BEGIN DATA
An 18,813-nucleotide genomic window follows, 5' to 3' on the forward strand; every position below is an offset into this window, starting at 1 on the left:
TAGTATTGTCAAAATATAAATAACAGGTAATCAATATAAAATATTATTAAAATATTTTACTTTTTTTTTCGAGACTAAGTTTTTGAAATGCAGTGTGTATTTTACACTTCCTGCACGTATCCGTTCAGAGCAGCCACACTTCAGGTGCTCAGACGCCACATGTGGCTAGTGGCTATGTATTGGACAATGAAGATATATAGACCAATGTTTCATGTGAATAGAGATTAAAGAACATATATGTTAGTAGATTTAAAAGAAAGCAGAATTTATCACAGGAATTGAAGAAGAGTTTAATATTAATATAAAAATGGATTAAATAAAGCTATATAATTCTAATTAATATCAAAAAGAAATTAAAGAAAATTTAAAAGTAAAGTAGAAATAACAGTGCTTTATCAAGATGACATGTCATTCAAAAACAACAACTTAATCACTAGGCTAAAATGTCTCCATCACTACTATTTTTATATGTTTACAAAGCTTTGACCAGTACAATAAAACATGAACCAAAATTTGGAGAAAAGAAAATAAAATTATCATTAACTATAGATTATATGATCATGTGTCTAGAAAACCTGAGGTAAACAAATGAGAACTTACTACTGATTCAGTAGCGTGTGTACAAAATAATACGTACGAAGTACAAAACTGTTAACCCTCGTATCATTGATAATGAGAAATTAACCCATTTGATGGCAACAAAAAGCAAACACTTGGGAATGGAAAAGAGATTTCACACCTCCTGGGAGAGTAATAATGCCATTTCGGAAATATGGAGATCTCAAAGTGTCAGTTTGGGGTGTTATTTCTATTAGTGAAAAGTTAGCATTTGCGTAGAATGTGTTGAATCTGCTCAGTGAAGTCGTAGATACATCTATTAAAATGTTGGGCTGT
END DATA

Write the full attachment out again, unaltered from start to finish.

An 18,813-nucleotide genomic window follows, 5' to 3' on the forward strand; every position below is an offset into this window, starting at 1 on the left:
TAGTATTGTCAAAATATAAATAACAGGTAATCAATATAAAATATTATTAAAATATTTTACTTTTTTTTTCGAGACTAAGTTTTTGAAATGCAGTGTGTATTTTACACTTCCTGCACGTATCCGTTCAGAGCAGCCACACTTCAGGTGCTCAGACGCCACATGTGGCTAGTGGCTATGTATTGGACAATGAAGATATATAGACCAATGTTTCATGTGAATAGAGATTAAAGAACATATATGTTAGTAGATTTAAAAGAAAGCAGAATTTATCACAGGAATTGAAGAAGAGTTTAATATTAATATAAAAATGGATTAAATAAAGCTATATAATTCTAATTAATATCAAAAAGAAATTAAAGAAAATTTAAAAGTAAAGTAGAAATAACAGTGCTTTATCAAGATGACATGTCATTCAAAAACAACAACTTAATCACTAGGCTAAAATGTCTCCATCACTACTATTTTTATATGTTTACAAAGCTTTGACCAGTACAATAAAACATGAACCAAAATTTGGAGAAAAGAAAATAAAATTATCATTAACTATAGATTATATGATCATGTGTCTAGAAAACCTGAGGTAAACAAATGAGAACTTACTACTGATTCAGTAGCGTGTGTACAAAATAATACGTACGAAGTACAAAACTGTTAACCCTCGTATCATTGATAATGAGAAATTAACCCATTTGATGGCAACAAAAAGCAAACACTTGGGAATGGAAAAGAGATTTCACACCTCCTGGGAGAGTAATAATGCCATTTCGGAAATATGGAGATCTCAAAGTGTCAGTTTGGGGTGTTATTTCTATTAGTGAAAAGTTAGCATTTGCGTAGAATGTGTTGAATCTGCTCAGTGAAGTCGTAGATACATCTATTAAAATGTTGGGCTGT